U.S. Conference of Catholic Bishops at their 2015 General Assembly, held in St. Louis, Mo. (Photo: AP)
In reaction to the Supreme Court’s 5-4 ruling that homosexual marriage is a right, the U.S. Conference of Catholic Bishops (USCCB) said it was “profoundly immoral and unjust” for the government to declare that two people of the same sex “constitute a marriage,” and added that this “tragic error” harms the “common good” and “especially children.”
“Regardless of what a narrow majority of the Supreme Court may declare at this moment in history, the nature of the human person and marriage remains unchanged and unchangeable,” reads the statement as issued by USCCB President Joseph E. Kurtz, the archbishop of Louisville, Ky.
“Just as Roe v. Wade did not settle the question of abortion over 40 years ago, Obergefell v. Hodges does not settle the question of marriage today,” said the bishops. “Neither decision is rooted in the truth, and as a result, both will eventually fail.”
“Today the Court is wrong again,” reads the statement. “It is profoundly immoral and unjust for the government to declare that two people of the same sex can constitute a marriage.”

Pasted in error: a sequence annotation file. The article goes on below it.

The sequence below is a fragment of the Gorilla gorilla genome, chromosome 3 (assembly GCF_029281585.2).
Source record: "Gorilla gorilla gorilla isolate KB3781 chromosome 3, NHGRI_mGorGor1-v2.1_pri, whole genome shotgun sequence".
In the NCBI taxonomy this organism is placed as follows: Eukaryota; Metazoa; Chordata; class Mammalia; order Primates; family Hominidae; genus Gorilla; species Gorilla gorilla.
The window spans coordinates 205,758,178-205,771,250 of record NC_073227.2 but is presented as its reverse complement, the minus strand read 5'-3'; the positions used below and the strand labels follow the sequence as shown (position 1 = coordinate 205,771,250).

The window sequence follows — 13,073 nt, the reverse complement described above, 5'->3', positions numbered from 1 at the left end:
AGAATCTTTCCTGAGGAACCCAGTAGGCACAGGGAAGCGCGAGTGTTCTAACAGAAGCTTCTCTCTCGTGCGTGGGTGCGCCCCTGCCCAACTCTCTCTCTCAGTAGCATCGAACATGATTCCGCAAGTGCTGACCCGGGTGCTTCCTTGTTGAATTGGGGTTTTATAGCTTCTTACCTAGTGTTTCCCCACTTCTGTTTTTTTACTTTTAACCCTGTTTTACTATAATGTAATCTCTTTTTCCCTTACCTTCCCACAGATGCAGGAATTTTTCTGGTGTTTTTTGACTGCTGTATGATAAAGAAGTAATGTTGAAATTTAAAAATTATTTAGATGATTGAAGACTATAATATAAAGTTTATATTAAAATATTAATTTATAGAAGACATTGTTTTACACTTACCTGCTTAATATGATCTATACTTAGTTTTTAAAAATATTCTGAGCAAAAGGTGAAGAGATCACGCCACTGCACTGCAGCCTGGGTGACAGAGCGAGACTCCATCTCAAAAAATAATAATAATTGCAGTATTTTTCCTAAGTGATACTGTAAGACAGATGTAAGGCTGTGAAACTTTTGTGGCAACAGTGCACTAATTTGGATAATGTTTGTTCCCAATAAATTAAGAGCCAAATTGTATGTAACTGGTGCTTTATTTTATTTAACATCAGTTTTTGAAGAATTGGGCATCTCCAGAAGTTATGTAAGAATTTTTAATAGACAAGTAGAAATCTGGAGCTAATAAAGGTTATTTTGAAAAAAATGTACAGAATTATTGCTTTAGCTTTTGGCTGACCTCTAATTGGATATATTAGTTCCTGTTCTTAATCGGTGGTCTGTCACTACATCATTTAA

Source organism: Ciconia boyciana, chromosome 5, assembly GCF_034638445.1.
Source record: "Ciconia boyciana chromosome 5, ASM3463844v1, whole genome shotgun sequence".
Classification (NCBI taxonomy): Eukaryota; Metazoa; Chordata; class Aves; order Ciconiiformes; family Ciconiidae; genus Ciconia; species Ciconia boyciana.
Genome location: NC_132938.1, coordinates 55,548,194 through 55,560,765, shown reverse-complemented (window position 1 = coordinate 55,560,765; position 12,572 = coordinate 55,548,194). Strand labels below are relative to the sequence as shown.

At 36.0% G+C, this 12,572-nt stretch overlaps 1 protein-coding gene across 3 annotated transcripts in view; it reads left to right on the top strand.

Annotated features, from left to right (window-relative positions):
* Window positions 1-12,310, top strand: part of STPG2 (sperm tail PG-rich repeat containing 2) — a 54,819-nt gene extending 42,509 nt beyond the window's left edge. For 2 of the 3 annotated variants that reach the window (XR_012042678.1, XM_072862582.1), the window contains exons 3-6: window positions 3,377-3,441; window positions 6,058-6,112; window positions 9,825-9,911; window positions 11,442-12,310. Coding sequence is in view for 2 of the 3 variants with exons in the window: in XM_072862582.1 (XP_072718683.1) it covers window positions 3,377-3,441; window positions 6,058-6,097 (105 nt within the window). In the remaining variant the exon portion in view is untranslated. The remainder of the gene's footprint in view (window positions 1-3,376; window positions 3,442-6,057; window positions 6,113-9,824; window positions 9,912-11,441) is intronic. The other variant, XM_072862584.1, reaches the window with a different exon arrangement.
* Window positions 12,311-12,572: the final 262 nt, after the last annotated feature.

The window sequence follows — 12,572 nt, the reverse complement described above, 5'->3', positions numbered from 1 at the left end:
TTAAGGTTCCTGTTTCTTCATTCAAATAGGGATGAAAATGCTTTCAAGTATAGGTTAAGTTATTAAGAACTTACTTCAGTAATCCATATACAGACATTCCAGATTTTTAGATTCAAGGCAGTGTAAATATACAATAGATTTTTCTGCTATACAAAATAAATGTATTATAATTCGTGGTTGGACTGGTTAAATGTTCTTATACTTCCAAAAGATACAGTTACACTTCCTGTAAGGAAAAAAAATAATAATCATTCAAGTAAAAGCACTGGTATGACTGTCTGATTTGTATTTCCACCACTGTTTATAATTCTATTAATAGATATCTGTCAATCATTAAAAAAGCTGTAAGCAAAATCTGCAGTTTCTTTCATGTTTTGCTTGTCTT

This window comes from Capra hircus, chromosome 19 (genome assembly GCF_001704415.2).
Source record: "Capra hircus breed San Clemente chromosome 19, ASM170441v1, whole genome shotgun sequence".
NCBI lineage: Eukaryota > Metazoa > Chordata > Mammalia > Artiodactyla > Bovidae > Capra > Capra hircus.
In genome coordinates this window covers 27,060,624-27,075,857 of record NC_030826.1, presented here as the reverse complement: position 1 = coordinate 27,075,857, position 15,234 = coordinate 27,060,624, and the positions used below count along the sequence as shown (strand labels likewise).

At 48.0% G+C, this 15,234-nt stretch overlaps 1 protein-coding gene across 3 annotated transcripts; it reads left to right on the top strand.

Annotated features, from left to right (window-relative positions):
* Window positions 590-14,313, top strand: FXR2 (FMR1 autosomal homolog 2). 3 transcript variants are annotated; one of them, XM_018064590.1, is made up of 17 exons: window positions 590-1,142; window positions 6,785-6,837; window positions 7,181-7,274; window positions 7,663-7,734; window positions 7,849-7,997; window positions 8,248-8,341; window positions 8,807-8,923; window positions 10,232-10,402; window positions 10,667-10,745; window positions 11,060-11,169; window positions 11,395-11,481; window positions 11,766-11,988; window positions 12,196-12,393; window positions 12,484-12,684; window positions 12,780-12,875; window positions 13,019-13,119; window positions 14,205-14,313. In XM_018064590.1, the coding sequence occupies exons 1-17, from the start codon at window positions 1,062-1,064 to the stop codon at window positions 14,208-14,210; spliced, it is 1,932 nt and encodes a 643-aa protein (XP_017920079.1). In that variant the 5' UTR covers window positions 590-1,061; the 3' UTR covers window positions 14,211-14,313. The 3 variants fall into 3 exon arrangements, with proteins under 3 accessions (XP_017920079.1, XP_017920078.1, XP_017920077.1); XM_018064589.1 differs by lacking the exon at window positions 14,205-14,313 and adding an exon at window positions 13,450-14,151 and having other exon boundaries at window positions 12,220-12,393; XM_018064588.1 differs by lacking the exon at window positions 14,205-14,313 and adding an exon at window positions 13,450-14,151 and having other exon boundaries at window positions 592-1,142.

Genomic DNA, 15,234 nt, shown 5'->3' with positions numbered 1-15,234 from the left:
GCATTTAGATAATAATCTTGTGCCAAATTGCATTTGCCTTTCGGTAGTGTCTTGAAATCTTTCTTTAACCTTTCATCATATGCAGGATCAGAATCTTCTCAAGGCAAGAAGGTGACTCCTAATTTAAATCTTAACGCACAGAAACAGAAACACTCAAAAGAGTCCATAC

The bishops, who oversee the Catholic Church in America, went on to reemphasize the complementarity between man and woman, in the natural order and in scripture, and why only one man and one woman can constitute a marriage.
“The unique meaning of marriage as the union of one man and one woman is inscribed in our bodies as male and female,” said the bishops. “Mandating marriage redefinition across the country is a tragic error that harms the common good and most vulnerable among us, especially children.”
“The law has a duty to support every child’s basic right to be raised, where possible, by his or her married mother and father in a stable home,” said the USCCB.
They further said, “Jesus Christ, with great love, taught unambiguously that from the beginning marriage is the lifelong union of one man and one woman. As Catholic bishops, we follow our Lord and will continue to teach and to act according to this truth.”
In conclusion, Archbishop Kurtz, the USCCB president, called on “all people of good will” to continue to defend marriage. “I call upon all people of good will to join us in proclaiming the goodness, truth, and beauty of marriage as rightly understood for millennia, and I ask all in positions of power and authority to respect the God-given freedom to seek, live by, and bear witness to the truth,” said Kurtz.
There are 446 active and retired Catholic bishops in the United States, and 195 archdiocese and dioceses. They all serve the faithful in the Catholic Church, headed by Pope Francis in Rome.
There are an estimated 70 million Catholics in the United States.